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Germany appeals court rules accused Nazi soldier fit to stand trial

[JURIST] A German appeals court on Tuesday found [press release, in German] that suspected Nazi Waffen-SS [USHMM backgrounder] soldier Heinrich Boere is medically fit to stand trial for the 1944 murder of three Dutch civilians. The Cologne Higher Regional Court [official website, in German] overturned a lower court decision, which found that a heart condition and other medical problems rendered the 88-year-old Boere unfit to stand trial. Rejecting this assessment on appeal, the appeals court said that the trial process could be adapted to allow Boere breaks and limit courtroom hours to accommodate his medical condition. Dortmund state prosecutor [official website, in German] Ulrich Maass brought murder charges against Boere alleging the execution-style murder of three Dutch resistance fighters during the Nazi occupation of the Netherlands.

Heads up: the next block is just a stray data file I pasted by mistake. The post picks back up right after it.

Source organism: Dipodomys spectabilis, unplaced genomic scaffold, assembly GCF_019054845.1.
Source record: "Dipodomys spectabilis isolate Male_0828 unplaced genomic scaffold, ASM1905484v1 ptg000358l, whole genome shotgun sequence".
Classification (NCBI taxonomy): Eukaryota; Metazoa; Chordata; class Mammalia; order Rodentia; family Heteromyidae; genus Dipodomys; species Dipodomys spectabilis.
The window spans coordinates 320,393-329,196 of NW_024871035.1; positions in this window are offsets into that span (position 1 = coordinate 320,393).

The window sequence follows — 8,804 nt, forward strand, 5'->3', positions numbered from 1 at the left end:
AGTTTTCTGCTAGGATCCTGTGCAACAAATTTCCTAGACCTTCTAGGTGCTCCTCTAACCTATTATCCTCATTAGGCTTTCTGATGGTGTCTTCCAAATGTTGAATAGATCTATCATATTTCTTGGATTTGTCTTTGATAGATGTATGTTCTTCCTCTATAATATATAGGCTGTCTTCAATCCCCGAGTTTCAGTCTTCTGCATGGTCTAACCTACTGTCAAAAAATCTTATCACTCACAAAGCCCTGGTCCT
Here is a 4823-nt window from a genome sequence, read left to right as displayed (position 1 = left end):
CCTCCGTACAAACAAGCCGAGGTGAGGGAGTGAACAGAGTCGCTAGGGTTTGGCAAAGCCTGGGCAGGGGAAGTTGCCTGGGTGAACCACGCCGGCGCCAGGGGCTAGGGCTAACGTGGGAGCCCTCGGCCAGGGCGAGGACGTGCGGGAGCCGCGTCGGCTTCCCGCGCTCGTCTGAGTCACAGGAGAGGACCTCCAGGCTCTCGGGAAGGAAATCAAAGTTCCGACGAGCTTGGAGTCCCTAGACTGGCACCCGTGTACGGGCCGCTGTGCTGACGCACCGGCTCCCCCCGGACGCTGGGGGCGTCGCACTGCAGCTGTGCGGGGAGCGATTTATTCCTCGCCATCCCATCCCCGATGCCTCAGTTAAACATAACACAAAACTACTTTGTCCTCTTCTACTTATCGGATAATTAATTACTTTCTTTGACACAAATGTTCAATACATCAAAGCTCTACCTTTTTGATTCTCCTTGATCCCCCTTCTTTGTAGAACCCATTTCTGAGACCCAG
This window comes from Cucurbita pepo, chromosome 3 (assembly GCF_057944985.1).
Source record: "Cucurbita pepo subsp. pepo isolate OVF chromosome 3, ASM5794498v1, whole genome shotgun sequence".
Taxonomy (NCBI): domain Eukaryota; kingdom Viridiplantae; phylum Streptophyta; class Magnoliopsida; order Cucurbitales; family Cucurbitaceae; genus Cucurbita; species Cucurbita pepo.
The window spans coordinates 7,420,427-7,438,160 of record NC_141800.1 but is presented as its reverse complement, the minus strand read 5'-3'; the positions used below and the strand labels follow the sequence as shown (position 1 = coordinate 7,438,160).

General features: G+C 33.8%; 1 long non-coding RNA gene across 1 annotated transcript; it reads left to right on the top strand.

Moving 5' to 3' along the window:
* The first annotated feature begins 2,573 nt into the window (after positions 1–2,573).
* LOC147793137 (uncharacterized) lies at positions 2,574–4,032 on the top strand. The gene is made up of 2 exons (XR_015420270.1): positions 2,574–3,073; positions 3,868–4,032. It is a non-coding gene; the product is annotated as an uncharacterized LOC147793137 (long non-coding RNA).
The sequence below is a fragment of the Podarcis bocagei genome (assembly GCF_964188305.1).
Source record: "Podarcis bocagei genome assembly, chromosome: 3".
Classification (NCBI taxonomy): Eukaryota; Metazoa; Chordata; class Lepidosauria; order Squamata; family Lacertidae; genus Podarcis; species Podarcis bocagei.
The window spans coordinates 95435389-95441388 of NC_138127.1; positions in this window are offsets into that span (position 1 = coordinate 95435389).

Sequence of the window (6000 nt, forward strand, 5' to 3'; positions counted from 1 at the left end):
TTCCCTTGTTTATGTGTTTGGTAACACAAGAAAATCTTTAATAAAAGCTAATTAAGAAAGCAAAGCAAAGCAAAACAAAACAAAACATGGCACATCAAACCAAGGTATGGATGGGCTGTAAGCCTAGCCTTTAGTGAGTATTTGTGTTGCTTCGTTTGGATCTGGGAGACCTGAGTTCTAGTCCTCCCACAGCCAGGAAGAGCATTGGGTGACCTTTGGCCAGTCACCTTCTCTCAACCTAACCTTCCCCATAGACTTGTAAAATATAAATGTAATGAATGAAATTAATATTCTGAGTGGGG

Boere was convicted in absentia [Reuters report] of the killings in 1949 in the Netherlands, which subsequently sought his extradition from Germany in 1980. In May, another accused Nazi, John Demjanjuk [NNDB profile; JURIST news archive], 89, was deported [JURIST report] from the US to Germany to stand trial for his alleged involvement in death camps during World War II. Demjanjuk's deportation marked the end a lengthy legal battle [Guardian timeline] centered around whether his age and health would permit him to stand trial. In 1988, Demjanjuk was convicted and sentenced to death by an Israeli court, though the sentence was vacated by the Israeli Supreme Court in 1993.

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